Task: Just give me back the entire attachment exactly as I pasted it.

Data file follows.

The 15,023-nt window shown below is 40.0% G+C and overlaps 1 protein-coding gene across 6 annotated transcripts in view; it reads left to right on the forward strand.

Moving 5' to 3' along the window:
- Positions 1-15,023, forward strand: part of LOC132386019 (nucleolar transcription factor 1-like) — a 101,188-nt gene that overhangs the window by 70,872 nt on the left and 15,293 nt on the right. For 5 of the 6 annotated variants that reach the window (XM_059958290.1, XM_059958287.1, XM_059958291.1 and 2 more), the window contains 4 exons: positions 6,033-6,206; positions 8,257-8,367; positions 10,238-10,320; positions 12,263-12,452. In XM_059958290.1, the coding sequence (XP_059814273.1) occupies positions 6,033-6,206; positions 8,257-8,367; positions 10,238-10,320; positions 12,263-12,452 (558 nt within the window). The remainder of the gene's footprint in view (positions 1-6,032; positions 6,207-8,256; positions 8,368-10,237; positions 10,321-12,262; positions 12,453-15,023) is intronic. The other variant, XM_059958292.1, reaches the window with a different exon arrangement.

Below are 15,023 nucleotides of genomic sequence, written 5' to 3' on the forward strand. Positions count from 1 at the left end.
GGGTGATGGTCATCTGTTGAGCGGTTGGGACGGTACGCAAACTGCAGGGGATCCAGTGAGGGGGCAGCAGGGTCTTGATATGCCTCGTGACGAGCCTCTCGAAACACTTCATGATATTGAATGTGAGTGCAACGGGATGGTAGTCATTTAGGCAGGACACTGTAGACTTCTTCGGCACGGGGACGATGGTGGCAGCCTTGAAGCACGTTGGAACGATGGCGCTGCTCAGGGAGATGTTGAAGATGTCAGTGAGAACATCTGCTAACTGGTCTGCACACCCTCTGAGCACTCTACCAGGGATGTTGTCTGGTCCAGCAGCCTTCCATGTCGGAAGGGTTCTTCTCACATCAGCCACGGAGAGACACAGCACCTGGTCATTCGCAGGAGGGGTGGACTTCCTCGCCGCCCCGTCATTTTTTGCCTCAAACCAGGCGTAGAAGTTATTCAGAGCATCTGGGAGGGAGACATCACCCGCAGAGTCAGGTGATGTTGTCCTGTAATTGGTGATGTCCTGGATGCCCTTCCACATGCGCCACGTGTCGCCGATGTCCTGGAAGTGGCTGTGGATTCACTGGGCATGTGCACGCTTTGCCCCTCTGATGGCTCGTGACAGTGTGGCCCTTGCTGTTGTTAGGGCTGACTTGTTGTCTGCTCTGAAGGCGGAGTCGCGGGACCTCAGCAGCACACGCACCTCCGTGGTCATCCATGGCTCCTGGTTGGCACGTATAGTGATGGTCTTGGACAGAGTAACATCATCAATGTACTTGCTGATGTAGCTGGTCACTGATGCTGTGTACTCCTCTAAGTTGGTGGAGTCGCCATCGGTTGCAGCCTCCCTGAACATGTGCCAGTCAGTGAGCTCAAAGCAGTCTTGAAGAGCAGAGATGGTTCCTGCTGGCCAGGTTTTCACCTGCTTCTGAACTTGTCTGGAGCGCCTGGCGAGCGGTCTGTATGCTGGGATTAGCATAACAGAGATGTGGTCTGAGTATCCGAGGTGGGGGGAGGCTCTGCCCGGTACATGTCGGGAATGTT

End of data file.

The 15,023-nt window shown below is 40.0% G+C and overlaps 1 protein-coding gene across 6 annotated transcripts in view; it reads left to right on the forward strand.

Moving 5' to 3' along the window:
- Positions 1-15,023, forward strand: part of LOC132386019 (nucleolar transcription factor 1-like) — a 101,188-nt gene that overhangs the window by 70,872 nt on the left and 15,293 nt on the right. For 5 of the 6 annotated variants that reach the window (XM_059958290.1, XM_059958287.1, XM_059958291.1 and 2 more), the window contains 4 exons: positions 6,033-6,206; positions 8,257-8,367; positions 10,238-10,320; positions 12,263-12,452. In XM_059958290.1, the coding sequence (XP_059814273.1) occupies positions 6,033-6,206; positions 8,257-8,367; positions 10,238-10,320; positions 12,263-12,452 (558 nt within the window). The remainder of the gene's footprint in view (positions 1-6,032; positions 6,207-8,256; positions 8,368-10,237; positions 10,321-12,262; positions 12,453-15,023) is intronic. The other variant, XM_059958292.1, reaches the window with a different exon arrangement.

Below are 15,023 nucleotides of genomic sequence, written 5' to 3' on the forward strand. Positions count from 1 at the left end.
GGGTGATGGTCATCTGTTGAGCGGTTGGGACGGTACGCAAACTGCAGGGGATCCAGTGAGGGGGCAGCAGGGTCTTGATATGCCTCGTGACGAGCCTCTCGAAACACTTCATGATATTGAATGTGAGTGCAACGGGATGGTAGTCATTTAGGCAGGACACTGTAGACTTCTTCGGCACGGGGACGATGGTGGCAGCCTTGAAGCACGTTGGAACGATGGCGCTGCTCAGGGAGATGTTGAAGATGTCAGTGAGAACATCTGCTAACTGGTCTGCACACCCTCTGAGCACTCTACCAGGGATGTTGTCTGGTCCAGCAGCCTTCCATGTCGGAAGGGTTCTTCTCACATCAGCCACGGAGAGACACAGCACCTGGTCATTCGCAGGAGGGGTGGACTTCCTCGCCGCCCCGTCATTTTTTGCCTCAAACCAGGCGTAGAAGTTATTCAGAGCATCTGGGAGGGAGACATCACCCGCAGAGTCAGGTGATGTTGTCCTGTAATTGGTGATGTCCTGGATGCCCTTCCACATGCGCCACGTGTCGCCGATGTCCTGGAAGTGGCTGTGGATTCACTGGGCATGTGCACGCTTTGCCCCTCTGATGGCTCGTGACAGTGTGGCCCTTGCTGTTGTTAGGGCTGACTTGTTGTCTGCTCTGAAGGCGGAGTCGCGGGACCTCAGCAGCACACGCACCTCCGTGGTCATCCATGGCTCCTGGTTGGCACGTATAGTGATGGTCTTGGACAGAGTAACATCATCAATGTACTTGCTGATGTAGCTGGTCACTGATGCTGTGTACTCCTCTAAGTTGGTGGAGTCGCCATCGGTTGCAGCCTCCCTGAACATGTGCCAGTCAGTGAGCTCAAAGCAGTCTTGAAGAGCAGAGATGGTTCCTGCTGGCCAGGTTTTCACCTGCTTCTGAACTTGTCTGGAGCGCCTGGCGAGCGGTCTGTATGCTGGGATTAGCATAACAGAGATGTGGTCTGAGTATCCGAGGTGGGGGGAGGCTCTGCCCGGTACATGTCGGGAATGTT